Meeting different people (and things) in different surroundings is particularly important. Dogs don't tend to generalize their experiences (i.e. when learning a new command they often times only understand it in the context it is first taught...for example sitting directly in front of you means 'sit' but asking the command while they're at your side or on a different surface doesn't get you any response, or as quick of a response, until you teach them to generalize the command).

Therefore, if they only meet new people or see new things in one set of surroundings they will be unfamiliar (possibly even uncomfortable) with new people or things outside of the environment they are used to. For instance, a puppy at the pet store may seem very outgoing and playful; however, they have only met people and had experiences in a very limited environment. That's why this same puppy when taken out of the environment they are used to will not necessarily demonstrate the same level of confidence and sociability. Exposing puppies to a wide range of people and things before they go to their new homes is a very important first step (and the very minimum that should be done); however, it shouldn't be all that is done. They should be exposed to lots of people and things in a wide range of different settings as well. The prime socialization window is only open from approximately age 6 weeks - 12 weeks, this is why it is very important that you get a puppy from a breeder who has spent the time to properly socialize the puppy since a big part of its socialization window occurs while it is still with its breeder.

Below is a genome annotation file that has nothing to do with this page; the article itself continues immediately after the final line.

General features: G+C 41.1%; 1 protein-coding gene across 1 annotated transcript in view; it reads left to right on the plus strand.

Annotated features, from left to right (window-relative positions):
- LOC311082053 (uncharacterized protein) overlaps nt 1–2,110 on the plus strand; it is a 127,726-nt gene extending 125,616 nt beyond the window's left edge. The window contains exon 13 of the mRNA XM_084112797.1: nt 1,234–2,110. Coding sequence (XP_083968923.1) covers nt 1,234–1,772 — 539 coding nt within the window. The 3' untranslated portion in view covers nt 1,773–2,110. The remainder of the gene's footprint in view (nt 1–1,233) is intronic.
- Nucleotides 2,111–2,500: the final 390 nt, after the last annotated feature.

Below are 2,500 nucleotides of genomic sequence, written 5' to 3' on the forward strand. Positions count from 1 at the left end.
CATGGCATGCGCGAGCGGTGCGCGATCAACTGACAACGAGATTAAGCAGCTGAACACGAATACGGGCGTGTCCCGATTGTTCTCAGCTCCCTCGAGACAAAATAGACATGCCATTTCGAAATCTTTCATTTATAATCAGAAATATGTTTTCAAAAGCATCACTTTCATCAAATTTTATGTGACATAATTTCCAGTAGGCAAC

All of our puppies are only placed into homes that plan on keeping them inside as part of the family. If you plan on keeping your dog inside during its life with you, why would you want it to be raised any differently as a puppy? Our puppies are not kept isolated in a kennel with only visits to check on their status or from new people wanting to see them. Rather they live in our house and we make sure that from 5 weeks on they are continuously taken to new places, meet new people, and experience new things each day. We take the socialization of our puppies very seriously and we expect each of our new homes to do the same.

Puppy Nutritional Philosophy

Starting with our 'C' litter in 2010 all of our litters going forward will be weaned to and raised on raw only. We strongly believe that nutrition plays a key part in a dog's health, wellness, and longevity. Just like people - dogs need a variety of fresh, whole foods to achieve ultimate wellness. A bag of dog food is like us eating Total cereal for every meal of the day. Yes, it may have everything required to survive but it doesn't allow your dog to truly thrive.